Published on Feb 1, 2019in Acta Diabetologica 3.00
Emilia Hagman6
Estimated H-index: 6
(HUJI: Hebrew University of Jerusalem),
Omri Besor1
Estimated H-index: 1
(Boston Children's Hospital)
+ 5 AuthorsRam Weiss33
Estimated H-index: 33
(Boston Children's Hospital)
Aims In this study, we investigated whether adipose tissue insulin resistance (IR) is affected by the degree of obesity during the fasting and post-prandial state, independent of glucose tolerance among obese children and adolescents. We also tested whether systemic subclinical inflammation is associated with adipose tissue IR.
Published on Jan 1, 2019
Sean Wharton2
Estimated H-index: 2
(UM: University of Michigan),
Christy Costanian (UM: University of Michigan)+ 1 AuthorsRebecca A.G. Christensen2
Estimated H-index: 2
(UPenn: University of Pennsylvania)
The prevalence of obesity has been increasing globally. Due to the negative health effects, obesity has been recognized as a major public health concern. Obesity is defined as a body mass index (BMI) of greater than or equal to 30 kg/m2. The location (i.e., abdominal) and type of excess weight contribute to ill-health; thus methods such as waist circumference and body fat measurements are used in the assessment of obesity. In relation to obesity and type 2 diabetes (T2D), genetics, physical acti...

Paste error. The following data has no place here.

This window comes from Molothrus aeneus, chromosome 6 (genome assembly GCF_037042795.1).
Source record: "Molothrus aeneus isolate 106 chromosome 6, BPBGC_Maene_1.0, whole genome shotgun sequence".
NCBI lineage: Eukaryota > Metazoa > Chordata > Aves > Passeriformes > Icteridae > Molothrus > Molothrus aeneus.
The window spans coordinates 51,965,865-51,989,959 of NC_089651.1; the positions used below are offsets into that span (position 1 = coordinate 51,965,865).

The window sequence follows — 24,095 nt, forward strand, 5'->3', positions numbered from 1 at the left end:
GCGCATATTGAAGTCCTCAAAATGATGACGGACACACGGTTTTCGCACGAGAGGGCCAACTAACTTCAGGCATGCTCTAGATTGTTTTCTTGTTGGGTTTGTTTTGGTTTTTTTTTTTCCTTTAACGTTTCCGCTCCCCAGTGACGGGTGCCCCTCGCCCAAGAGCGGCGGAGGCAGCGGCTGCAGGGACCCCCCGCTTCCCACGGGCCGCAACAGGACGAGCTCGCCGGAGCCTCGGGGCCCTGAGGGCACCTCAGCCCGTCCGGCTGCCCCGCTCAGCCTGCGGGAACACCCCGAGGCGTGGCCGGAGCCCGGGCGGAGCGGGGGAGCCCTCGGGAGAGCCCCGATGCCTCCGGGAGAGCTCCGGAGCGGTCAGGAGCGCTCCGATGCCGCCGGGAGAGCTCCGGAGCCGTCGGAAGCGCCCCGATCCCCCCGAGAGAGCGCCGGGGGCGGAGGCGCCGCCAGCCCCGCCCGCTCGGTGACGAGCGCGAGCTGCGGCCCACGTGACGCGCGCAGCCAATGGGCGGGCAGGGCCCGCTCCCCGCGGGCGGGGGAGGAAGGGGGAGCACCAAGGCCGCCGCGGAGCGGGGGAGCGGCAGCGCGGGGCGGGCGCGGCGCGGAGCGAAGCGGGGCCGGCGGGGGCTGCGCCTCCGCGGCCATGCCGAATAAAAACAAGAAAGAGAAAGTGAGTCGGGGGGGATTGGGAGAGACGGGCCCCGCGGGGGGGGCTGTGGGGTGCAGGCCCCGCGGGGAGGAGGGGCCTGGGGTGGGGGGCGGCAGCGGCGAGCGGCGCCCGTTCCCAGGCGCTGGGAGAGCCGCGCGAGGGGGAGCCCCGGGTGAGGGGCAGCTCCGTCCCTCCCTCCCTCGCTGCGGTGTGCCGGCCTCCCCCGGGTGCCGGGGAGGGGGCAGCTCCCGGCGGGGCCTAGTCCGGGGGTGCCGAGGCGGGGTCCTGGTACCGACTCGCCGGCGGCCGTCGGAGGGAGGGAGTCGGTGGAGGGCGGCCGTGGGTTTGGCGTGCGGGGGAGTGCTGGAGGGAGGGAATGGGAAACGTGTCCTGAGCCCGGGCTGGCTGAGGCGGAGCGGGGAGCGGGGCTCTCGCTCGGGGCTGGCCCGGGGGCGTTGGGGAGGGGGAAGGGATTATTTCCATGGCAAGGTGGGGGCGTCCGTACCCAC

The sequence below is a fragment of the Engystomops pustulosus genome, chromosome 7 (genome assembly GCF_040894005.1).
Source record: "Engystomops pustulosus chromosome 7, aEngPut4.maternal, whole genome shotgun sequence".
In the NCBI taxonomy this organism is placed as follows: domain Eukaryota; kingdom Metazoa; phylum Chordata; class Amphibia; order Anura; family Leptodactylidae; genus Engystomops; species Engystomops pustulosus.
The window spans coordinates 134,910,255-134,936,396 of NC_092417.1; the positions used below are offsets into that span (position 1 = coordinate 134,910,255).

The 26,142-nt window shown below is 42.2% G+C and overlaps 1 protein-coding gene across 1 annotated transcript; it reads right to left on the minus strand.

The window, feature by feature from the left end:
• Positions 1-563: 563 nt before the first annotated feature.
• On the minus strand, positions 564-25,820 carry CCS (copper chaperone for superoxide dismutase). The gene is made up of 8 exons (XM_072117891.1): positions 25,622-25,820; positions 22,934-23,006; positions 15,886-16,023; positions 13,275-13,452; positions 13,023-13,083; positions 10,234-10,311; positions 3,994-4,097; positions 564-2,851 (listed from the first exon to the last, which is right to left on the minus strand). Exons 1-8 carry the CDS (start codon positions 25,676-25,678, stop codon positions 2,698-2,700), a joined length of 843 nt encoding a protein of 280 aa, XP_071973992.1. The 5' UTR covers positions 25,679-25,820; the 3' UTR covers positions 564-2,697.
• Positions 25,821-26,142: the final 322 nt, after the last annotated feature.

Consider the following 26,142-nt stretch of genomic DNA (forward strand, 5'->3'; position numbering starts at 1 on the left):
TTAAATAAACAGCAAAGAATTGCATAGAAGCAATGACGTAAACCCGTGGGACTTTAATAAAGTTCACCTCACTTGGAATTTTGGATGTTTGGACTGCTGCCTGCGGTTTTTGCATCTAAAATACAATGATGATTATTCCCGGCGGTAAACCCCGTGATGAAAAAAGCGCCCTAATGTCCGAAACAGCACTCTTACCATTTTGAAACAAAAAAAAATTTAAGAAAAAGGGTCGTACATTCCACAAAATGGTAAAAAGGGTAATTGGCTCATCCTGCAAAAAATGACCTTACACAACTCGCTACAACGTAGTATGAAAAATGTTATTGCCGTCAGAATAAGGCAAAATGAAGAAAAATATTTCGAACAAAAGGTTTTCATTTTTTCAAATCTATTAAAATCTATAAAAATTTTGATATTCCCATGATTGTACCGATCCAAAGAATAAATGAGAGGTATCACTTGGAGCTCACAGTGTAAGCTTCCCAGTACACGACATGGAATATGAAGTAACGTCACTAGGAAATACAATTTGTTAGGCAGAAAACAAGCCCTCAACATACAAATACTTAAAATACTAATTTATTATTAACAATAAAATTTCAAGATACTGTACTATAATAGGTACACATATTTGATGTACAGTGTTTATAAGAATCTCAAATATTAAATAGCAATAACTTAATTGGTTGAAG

Paulina Cruz1
Estimated H-index: 1
(WashU: Washington University in St. Louis),
Andrea Granados2
Estimated H-index: 2
(WashU: Washington University in St. Louis)
Latino youth have the highest prevalence of overweight and obesity among all ethnic groups and are disproportionally affected by pre diabetes and type 2 diabetes (T2DM). Interventions that effectively reduce the risk of pre diabetes and T2DM in this population are urgently needed. Studies have shown that without any change, 50% of Latino children and adolescents will develop T2DM. This has important public health implications. Few pharmacologic options are approved for use in the pediatric popul...